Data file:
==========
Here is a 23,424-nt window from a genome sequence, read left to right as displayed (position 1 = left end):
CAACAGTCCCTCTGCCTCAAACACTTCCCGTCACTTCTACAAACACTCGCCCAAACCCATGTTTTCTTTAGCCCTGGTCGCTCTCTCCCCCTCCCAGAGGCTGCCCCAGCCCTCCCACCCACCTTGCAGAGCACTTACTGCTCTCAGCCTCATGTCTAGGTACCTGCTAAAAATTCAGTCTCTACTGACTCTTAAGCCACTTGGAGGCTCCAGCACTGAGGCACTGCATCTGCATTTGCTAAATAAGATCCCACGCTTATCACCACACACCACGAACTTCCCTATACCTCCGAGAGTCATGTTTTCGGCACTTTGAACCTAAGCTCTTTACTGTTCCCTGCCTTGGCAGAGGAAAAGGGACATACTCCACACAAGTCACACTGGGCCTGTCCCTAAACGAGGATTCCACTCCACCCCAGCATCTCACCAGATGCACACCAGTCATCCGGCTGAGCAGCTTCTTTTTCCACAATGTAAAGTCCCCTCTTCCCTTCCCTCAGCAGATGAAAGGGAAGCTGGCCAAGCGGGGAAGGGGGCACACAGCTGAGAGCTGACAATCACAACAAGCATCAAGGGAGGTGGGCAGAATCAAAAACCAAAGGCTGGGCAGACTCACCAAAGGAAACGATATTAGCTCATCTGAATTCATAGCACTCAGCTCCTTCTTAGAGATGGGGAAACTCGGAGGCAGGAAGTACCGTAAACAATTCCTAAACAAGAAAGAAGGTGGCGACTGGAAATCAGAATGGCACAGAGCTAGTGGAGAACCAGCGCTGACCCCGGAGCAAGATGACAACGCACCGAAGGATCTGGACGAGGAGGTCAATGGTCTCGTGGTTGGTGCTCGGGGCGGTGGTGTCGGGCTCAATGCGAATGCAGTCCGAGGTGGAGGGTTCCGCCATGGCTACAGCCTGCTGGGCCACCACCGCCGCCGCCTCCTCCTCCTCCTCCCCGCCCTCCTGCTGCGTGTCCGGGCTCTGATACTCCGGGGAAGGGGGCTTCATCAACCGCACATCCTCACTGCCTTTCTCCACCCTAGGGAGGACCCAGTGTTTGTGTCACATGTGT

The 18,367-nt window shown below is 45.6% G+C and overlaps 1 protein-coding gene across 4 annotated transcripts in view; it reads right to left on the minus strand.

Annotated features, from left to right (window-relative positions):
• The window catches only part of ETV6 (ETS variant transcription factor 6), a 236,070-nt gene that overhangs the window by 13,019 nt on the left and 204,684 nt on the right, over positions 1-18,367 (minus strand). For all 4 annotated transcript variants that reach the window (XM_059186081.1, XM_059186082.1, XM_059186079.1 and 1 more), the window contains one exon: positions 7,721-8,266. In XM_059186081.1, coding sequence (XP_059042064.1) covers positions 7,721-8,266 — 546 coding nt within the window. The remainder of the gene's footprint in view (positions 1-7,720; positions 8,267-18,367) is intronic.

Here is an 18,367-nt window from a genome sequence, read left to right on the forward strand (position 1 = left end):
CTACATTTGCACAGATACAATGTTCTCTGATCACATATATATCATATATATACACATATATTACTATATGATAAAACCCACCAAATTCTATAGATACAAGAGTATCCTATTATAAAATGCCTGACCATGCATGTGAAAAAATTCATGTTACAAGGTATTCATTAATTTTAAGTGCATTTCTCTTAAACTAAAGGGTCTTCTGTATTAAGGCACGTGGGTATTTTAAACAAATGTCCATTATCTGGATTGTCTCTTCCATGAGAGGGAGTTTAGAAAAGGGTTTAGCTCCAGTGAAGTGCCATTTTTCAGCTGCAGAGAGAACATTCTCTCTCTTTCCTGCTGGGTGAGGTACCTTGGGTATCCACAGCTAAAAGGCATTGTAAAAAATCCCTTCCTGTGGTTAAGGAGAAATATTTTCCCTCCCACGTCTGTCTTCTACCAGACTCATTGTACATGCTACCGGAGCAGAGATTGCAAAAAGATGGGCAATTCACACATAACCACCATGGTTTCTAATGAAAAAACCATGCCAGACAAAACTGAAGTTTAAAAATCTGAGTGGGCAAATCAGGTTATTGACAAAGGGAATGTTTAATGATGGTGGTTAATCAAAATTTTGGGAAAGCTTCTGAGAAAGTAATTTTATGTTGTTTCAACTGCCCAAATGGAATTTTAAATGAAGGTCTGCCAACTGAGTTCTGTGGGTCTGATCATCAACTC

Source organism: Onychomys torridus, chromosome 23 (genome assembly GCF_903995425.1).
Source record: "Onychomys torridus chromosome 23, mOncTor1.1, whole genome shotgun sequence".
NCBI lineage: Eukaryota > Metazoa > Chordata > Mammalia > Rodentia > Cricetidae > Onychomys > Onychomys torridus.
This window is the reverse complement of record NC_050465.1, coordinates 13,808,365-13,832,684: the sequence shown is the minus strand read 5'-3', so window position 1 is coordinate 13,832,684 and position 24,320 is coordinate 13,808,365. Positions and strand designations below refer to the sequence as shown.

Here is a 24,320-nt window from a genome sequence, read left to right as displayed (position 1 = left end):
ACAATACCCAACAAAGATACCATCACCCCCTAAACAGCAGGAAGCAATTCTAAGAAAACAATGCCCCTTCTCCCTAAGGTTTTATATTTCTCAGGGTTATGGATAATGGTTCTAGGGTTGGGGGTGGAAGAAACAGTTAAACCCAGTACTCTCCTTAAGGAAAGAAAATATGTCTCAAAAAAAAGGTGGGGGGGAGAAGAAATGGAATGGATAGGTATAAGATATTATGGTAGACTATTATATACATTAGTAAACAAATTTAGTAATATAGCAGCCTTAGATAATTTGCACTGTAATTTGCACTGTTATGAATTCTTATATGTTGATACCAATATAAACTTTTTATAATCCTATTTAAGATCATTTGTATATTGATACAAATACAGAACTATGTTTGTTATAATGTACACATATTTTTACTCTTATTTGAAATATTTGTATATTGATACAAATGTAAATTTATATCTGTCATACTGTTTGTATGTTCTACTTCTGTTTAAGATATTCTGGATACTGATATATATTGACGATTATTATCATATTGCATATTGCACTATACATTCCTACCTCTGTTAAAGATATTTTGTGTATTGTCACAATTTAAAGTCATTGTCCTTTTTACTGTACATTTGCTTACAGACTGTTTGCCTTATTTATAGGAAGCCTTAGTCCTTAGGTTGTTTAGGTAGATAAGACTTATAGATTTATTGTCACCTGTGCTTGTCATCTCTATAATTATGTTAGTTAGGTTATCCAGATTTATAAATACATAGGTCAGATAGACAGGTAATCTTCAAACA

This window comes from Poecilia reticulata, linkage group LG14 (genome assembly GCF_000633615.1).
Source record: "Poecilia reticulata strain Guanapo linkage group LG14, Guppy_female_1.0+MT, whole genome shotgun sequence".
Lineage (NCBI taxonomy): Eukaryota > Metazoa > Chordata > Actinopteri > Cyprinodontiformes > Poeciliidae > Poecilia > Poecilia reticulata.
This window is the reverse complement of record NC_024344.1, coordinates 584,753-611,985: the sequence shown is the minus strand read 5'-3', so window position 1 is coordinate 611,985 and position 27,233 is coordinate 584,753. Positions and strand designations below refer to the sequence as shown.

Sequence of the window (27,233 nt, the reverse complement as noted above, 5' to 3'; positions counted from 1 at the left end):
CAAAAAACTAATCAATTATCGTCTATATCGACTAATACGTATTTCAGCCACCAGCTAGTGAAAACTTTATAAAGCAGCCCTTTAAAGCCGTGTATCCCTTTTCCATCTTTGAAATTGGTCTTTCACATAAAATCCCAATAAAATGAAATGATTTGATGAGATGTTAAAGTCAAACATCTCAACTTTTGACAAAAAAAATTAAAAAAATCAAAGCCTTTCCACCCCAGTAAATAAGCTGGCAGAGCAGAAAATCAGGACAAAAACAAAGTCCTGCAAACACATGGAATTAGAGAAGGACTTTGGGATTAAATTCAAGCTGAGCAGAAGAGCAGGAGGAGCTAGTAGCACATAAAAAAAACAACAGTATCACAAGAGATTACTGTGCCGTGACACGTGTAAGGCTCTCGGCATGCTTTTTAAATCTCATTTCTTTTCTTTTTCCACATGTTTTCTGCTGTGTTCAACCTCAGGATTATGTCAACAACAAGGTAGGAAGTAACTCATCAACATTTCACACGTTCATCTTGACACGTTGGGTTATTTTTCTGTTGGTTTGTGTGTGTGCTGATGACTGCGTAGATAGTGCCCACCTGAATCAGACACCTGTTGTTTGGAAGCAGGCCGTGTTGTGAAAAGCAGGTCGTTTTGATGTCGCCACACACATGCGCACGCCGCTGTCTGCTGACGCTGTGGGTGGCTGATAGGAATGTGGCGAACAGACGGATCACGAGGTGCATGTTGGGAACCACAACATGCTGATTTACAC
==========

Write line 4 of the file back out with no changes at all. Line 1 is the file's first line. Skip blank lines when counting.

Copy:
Annotated features, from left to right (window-relative positions):